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Q+A-Whither Sri Lanka’s post-election economy?

[Reuters, Thursday, 8 April 2010 12:52 No Comment]

Newly re-elected Sri Lankan President Mahinda Rajapaksa was expected to cement his dominance at parliamentary polls on Thursday, with his ruling alliance heavily favoured to win a majority. [ID:nSGE637028]

Once the new parliament sits, it will be almost a year since Rajapaksa declared victory in a three-decade war over the Tamil Tiger rebels. So with political jostling out of the way, the focus will turn to the island nation’s $42 billion economy.

Here are some questions and answers on what to expect:

WHAT ECONOMIC POLICIES WILL RAJAPAKSA PURSUE?

Rajapksa’s election manifesto is the main policy guideline for his ruling alliance, and it aims to return Sri Lanka to its former status as a major Asian hub. Economists say the manifesto has some contradictory elements, so what Rajapaksa brings to parliament in the 2010 budget, expected in May, will be the first concrete signal.

WHAT ARE THE EARLY SIGNS?

Rajapaksa’s first post-war priority has been spending on big infrastructure projects like power plants, highways and the ambitious construction of the Hambantota port on the island’s southern coast, funded with a $1 billion loan from China.

The port is in Rajapaksa’s home district, and near one of the world’s busiest shipping lanes and along an old "Silk Road" route.

That project comes along with other infrastructure and agricultural development programmes across the island, including the former war zone in the north and east.

Most projects are government-run, the sign of a growing public hand in the economy. Already, the government has moved to reverse privatisations carried out by the preceding administration.

WHAT ABOUT GOVERNMENT SPENDING?

Sri Lanka has long had many state companies and a bloated public sector, a relic of its socialist roots which remains a powerful patronage tool. That leads to massive government spending and borrowing — to wit, Sri Lanka recorded a 9.8 percent budget deficit in 2009.

That was well above the 7 percent target the International Monetary Fund (IMF) laid down. Signalling things will not improve as fast as the lender envisioned, the Central Bank this week said it would renegotiate those targets. If it doesn’t, the IMF loan that boosted Sri Lanka’s credit rating could be suspended.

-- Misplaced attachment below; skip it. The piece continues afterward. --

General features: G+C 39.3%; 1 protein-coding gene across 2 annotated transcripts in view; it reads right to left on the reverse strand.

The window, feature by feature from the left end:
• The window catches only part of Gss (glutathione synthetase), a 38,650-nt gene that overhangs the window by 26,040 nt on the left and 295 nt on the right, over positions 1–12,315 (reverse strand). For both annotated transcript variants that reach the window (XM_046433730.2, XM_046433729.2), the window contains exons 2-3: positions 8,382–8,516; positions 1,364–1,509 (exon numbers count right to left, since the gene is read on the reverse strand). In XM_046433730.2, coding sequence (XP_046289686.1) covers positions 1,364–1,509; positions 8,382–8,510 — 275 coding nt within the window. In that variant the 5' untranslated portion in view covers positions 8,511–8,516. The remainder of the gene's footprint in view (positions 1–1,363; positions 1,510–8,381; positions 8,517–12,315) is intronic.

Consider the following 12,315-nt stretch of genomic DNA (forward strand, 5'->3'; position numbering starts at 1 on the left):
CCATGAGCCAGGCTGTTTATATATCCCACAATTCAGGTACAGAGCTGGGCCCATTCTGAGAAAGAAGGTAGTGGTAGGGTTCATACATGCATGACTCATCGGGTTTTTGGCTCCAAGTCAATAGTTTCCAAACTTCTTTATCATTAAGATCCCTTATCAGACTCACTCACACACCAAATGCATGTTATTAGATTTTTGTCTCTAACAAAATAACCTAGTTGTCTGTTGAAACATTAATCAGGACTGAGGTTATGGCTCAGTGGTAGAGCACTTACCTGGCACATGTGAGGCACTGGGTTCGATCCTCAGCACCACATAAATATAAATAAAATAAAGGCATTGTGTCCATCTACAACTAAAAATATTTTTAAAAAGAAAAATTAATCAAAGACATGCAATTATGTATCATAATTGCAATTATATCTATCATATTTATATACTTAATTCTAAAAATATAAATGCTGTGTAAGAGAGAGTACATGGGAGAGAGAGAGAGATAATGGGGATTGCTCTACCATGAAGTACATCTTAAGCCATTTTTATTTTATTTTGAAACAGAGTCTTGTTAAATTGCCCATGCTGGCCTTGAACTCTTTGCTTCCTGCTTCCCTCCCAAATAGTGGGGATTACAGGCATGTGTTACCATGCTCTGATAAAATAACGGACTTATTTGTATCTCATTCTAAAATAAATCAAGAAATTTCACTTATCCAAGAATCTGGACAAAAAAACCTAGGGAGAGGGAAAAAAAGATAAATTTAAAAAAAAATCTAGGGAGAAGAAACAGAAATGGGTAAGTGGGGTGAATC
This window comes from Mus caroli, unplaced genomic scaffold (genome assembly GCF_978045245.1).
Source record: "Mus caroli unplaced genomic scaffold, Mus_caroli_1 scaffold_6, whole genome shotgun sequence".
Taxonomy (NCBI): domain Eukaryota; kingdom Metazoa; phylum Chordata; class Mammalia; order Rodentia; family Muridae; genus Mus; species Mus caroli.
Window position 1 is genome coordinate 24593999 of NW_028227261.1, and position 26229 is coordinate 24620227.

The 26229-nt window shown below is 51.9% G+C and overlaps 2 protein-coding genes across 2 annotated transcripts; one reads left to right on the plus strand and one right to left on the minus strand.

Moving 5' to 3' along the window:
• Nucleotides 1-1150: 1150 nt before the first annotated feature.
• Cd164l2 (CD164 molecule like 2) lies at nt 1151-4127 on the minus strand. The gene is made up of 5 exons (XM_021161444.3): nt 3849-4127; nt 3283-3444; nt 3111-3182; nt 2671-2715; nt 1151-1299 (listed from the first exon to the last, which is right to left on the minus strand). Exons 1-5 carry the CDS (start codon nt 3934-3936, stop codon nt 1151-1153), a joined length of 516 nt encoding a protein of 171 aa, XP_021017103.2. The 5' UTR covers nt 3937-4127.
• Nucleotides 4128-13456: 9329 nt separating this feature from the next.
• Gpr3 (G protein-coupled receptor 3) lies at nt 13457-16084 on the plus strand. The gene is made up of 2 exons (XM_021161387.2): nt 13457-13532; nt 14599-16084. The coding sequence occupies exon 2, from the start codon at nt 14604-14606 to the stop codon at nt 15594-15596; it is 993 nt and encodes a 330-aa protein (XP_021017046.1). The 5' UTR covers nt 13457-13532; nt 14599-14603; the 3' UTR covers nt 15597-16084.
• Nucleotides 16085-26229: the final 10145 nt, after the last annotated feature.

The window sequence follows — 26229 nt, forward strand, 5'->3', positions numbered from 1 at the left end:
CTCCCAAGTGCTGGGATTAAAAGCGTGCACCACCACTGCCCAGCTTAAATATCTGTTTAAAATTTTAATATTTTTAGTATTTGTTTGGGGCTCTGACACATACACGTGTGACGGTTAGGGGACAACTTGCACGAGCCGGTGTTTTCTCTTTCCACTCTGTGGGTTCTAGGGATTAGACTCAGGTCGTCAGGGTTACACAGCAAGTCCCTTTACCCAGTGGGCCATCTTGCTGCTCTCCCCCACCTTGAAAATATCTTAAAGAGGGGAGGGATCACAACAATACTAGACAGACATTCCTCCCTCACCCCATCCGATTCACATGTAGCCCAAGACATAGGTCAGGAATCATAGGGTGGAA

WILL THERE BE FISCAL REFORMS TO ATTRACT INVESTMENT?

Yes. Analysts say Rajapaksa will be compelled to look into fiscal, tax and other reforms in the next budget to meet the IMF targets. The expectation is that the budget will focus on revenue enhancement and expenditure reduction.

Economists also expect some reforms to trim bureaucracy that makes doing business difficult, and work to ease an effective corporate tax rate the World Banks says is 61 percent.

WHERE IS THE ECONOMY HEADING POST-POLL?

Economists say Sri Lanka has a natural growth rate of 6 percent a year barring internal or external shocks, but could hit 8-9 percent with proper policy and regulatory frameworks.

The central bank forecasts 6.5 percent this year, and 7.5 percent or higher in 2011-2013.

AND THE STOCK AND BOND MARKETS?

The Colombo Stock Exchange .CSE keeps pushing further into record turf, having surged 162 percent since 2009. But foreign investors have been net sellers, cashing in long-awaited profits.

The market is expected to keep trending upward broadly, but will struggle for long-term growth until the free float available in it expands, analysts and investors say.

Most new offshore investors have shown strong interest only in lower-risk, higher-yield instruments like government securities and sovereign bonds. Sri Lanka expects to issue a third sovereign bond, for 10 years and $500 million, in the second half of 2010.

The popularity of government securities means Sri Lanka has to maintain attractive yields — the benchmark 91-day T-bill yield is 8.52 percent now — and protect its rupee currency against sharp fluctuations, or else foreign money will go.

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